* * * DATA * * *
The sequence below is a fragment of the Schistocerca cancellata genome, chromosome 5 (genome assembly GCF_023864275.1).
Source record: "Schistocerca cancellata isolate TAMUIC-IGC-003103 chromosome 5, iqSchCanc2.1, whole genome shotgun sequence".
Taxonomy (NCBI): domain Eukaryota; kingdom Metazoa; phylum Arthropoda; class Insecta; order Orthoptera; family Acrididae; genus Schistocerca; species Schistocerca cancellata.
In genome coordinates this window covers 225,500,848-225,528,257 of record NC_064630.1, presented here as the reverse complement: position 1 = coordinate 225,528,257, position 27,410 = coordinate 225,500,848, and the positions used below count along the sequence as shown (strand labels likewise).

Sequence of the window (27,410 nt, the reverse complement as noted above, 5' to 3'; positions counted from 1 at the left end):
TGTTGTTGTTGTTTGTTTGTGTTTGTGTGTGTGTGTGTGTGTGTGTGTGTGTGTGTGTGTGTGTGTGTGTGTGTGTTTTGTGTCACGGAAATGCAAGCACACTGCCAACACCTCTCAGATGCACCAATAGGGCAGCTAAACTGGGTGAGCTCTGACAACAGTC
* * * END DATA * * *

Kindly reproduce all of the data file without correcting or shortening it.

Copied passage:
The sequence below is a fragment of the Schistocerca cancellata genome, chromosome 5 (genome assembly GCF_023864275.1).
Source record: "Schistocerca cancellata isolate TAMUIC-IGC-003103 chromosome 5, iqSchCanc2.1, whole genome shotgun sequence".
Taxonomy (NCBI): domain Eukaryota; kingdom Metazoa; phylum Arthropoda; class Insecta; order Orthoptera; family Acrididae; genus Schistocerca; species Schistocerca cancellata.
In genome coordinates this window covers 225,500,848-225,528,257 of record NC_064630.1, presented here as the reverse complement: position 1 = coordinate 225,528,257, position 27,410 = coordinate 225,500,848, and the positions used below count along the sequence as shown (strand labels likewise).

Sequence of the window (27,410 nt, the reverse complement as noted above, 5' to 3'; positions counted from 1 at the left end):
TGTTGTTGTTGTTTGTTTGTGTTTGTGTGTGTGTGTGTGTGTGTGTGTGTGTGTGTGTGTGTGTGTGTGTGTGTGTTTTGTGTCACGGAAATGCAAGCACACTGCCAACACCTCTCAGATGCACCAATAGGGCAGCTAAACTGGGTGAGCTCTGACAACAGTC